Contact Us Website updated 25th March 2017 News - History Of The Chronicle - 5
With Andy taking over The Chronicle, Rita took over The Peoples Page from Bridget Brandon who had produced it since September 1985 -just over ten years. . Also in November, the crossword made its first appearance. In December Ivor Cheek returned: Now Ivor sat in relaxation brain had gone in meditation. Should he pen some foolish lines to entertain the village minds Should he write, just for The Chronicle more biting satire, diabolical. It's tricky now, with laws of liable (sic) His non-de-plume must be reliable. "If you have any information which might lead to the identification of the scoundrel, please write to The Chronicle immediately" pleaded Andy. January 1996 started with the news that islands were being considered for Wingrave crossroads. In April Andy was able to report that March's questionnaire on the future of the Rec had attracted a total of four responses. Next month he reported, "At the end of April I attended a symposium run especially for editors of village magazines… Of the thirty- five or so magazines represented we have the smallest circulation at 174 (the largest was 6,500). We were the only one of a handful which is delivered completely free to every household and the only one which is totally financed by the efforts of villagers and advertising space". He also noted that relatively few were using computers to produce their magazine, something that Andy was pioneering with The Chronicle to create greater consistency, make a more attractive presentation, and to try to reduce the workload. In a more humorous moment much was made of the disappearance of Banner Homes' flags from their Nashs Farm development. Next month Banner Homes got their own back, as Caroline Lane reported in June 96's issue 149, "Parish councillors were dismayed and angry as everyone else when the two barns at the front of Nashs Farm were demolished. The Parish Council, our District Councillor Bryan Round, and (we think) AVDC Planning Department all assumed that they were to be converted. However…it is legal…." The same month Shirley Ford and family were still mourning the death of Shirley's husband John some weeks earlier, well-known villager Percy Rickard moved into a residential home and, on a happier note, Ruth and Don Bellingham celebrated their Golden wedding. Issue 150 passed without any comment upon this particular milestone in Chronicle publishing. The Parish Council minutes in issue 151 shows that the unexpected demolition of the Nashs Farm barns was still very much in people's minds, "The site appeared to be being deliberately developed by stealth, a piece at a time, whereas a development as large as this, in such a small village should be being considered [by] the village and Aylesbury Vale in it's entirety. "The two barns which Aylesbury Vale and our P.C. had all understood were to be converted were deliberately removed in the early one morning by Banner Homes. These barns were a dominant feature of this corner of the village and should now be reproduced in some form as part of this latest application. "The additional 5 houses requested under this application should be reduced to 2"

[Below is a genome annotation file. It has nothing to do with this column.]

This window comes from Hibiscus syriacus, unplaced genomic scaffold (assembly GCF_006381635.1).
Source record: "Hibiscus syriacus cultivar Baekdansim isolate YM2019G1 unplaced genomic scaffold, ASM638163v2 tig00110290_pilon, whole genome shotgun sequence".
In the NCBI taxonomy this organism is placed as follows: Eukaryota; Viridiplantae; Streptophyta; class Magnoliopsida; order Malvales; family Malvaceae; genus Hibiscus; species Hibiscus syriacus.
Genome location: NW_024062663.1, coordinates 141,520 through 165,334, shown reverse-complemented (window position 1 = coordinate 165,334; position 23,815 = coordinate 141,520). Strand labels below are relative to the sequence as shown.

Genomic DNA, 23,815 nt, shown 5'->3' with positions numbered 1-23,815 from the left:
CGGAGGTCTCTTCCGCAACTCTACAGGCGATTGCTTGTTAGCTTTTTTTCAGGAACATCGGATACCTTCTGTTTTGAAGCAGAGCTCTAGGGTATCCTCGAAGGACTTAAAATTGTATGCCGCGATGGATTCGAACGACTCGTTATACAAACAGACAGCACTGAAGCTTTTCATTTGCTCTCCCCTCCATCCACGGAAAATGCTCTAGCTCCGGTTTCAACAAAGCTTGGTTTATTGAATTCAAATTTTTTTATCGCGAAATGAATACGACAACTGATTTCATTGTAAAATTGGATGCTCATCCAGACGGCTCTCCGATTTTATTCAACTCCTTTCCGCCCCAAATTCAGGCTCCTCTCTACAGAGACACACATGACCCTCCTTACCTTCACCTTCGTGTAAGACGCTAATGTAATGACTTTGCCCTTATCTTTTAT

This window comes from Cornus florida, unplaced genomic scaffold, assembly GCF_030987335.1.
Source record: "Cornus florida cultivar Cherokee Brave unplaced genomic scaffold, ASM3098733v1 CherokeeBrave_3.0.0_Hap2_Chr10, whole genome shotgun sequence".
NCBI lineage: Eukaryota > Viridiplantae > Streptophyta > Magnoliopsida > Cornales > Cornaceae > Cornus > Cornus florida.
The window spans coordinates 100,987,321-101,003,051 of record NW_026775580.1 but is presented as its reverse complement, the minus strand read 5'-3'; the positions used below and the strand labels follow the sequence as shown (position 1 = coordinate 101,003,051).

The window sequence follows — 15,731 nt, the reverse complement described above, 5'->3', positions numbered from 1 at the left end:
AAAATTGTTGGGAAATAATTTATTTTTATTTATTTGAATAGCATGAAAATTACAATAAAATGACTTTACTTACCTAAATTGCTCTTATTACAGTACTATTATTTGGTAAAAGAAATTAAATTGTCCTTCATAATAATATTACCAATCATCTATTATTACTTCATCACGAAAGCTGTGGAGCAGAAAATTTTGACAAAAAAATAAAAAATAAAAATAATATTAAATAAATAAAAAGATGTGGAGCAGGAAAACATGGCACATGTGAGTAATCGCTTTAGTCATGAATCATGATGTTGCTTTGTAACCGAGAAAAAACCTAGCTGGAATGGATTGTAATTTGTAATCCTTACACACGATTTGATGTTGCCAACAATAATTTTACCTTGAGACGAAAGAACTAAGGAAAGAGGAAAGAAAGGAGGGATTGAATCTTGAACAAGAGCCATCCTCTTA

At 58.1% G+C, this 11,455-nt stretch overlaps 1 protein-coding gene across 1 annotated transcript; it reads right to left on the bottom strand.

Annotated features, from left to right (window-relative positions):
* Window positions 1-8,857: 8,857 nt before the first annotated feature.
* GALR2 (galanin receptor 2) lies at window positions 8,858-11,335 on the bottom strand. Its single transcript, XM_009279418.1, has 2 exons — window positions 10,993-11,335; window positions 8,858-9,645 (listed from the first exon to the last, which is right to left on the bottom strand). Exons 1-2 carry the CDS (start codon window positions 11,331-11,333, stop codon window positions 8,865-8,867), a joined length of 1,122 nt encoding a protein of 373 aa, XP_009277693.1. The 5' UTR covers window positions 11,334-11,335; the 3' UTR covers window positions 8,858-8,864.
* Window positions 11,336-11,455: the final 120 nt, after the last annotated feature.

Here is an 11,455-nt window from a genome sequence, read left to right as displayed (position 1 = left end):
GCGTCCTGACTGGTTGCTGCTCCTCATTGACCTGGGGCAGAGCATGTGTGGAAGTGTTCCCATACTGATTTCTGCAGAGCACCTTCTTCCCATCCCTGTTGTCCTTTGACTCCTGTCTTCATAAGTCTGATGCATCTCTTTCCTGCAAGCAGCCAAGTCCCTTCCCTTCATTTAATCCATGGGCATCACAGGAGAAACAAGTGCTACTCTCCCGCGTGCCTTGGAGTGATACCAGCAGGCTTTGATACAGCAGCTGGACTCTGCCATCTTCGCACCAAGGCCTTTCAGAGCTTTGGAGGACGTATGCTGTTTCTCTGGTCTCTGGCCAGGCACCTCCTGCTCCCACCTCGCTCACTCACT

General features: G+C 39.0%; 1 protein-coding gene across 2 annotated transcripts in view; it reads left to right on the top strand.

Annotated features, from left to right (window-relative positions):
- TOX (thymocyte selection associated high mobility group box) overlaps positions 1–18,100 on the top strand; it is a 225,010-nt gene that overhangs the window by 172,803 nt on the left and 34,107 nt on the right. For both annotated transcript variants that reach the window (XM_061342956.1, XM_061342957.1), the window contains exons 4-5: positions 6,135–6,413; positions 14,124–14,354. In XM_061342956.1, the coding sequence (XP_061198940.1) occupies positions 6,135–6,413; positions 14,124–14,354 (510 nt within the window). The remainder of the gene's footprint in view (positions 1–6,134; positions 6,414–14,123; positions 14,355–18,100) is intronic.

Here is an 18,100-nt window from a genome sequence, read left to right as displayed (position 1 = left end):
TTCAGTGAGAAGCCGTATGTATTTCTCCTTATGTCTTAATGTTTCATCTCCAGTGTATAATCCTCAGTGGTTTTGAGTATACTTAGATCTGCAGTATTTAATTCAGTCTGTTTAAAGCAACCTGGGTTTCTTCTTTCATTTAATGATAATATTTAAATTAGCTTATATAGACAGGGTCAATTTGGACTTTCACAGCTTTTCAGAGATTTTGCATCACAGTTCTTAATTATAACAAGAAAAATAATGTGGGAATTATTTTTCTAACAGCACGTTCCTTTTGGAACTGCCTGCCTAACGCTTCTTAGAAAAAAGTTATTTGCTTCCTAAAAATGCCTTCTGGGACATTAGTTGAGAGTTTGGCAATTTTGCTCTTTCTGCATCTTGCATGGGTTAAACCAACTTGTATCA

1996 drew to a close with Andy Bystra thanking the people who had contributed to The Chronicle during his first year as editor, and also extending thanks to treasurer John Whyte and all those, including the village show performers, who had raised sufficient funds to ensure publication continued. The show itself, with its Star Trek theme was warmly reviewed in February. March 1997 saw Rita's People Page welcoming Liz and Ivan to Nashs Farm. I doubt many Astonians knew what an Alpaca looked like back then, let alone thought that Aston Abbotts would become home to a small herd of them! Issue 158 in April reported that Frank and Louise McManus had raised around £1400 for the Macmillan Cancer Fund with their St Patrick's charity evening. This month, not for the first time, the issue of improvements to the Church Room was raised. Andy Bystra had drawn up plans for improvements, but "After a site meeting, AVDC had offered an 'informal view', to the effect that it was unlikely that the plans would be supported because of worries about detracting from the current, simple design, worries about bringing forward the front of the building, effect upon trees, worries about parking." By the time issue 159 appeared in May 1997, funding of The Chronicle had once again become a problem, as reported by Andy in his editorial, "Thanks largely to a donation from The Parish Council this month we have just enough finds to cover the printing of this issue. However, yet again we do not have enough money to publish the next issue hence the 'begging letter' in the next column. The level of help received will be a good indication as to whether The Chronicle is valued by the village in general or indeed required at all!!" And treasurer John Whyte appealed "URGENT! URGENT!! URGENT!!! We need you help for The Chronicle. Each issue costs about £75.00 to produce and we have run out of money. Please, please can you help?" Enough donations arrived for the following month's issue to be printed. On Rita's People Page a couple of items caught my eye: Andi and Becky were welcomed to their new home in Nashs Farm (Andi Swain is going to play a part in the later stages of our story, of course) and former Chronicle editor Caroline Lane stepped down from the Parish Council after many years of service. Also, planning permission for 5 more homes at Nashs Farm was refused. In July Andy reported upon a Parish Council donation of £200 to The Chronicle (in addition to a previous £50). He also announced that advertising rates would have to be increased as the amount charged per page was about half of what it was costing to print the page! August's editorial was sombre as Andy reflected upon the deep felt shock of everybody following the death of the Princess Of Wales. Bob Willmott reported that Siv Tunicliffe was to be ordained and would become our curate and a weight restriction was put on Castle Hill bridge in Wing, diverting more heavy goods vehicles through Aston Abbotts.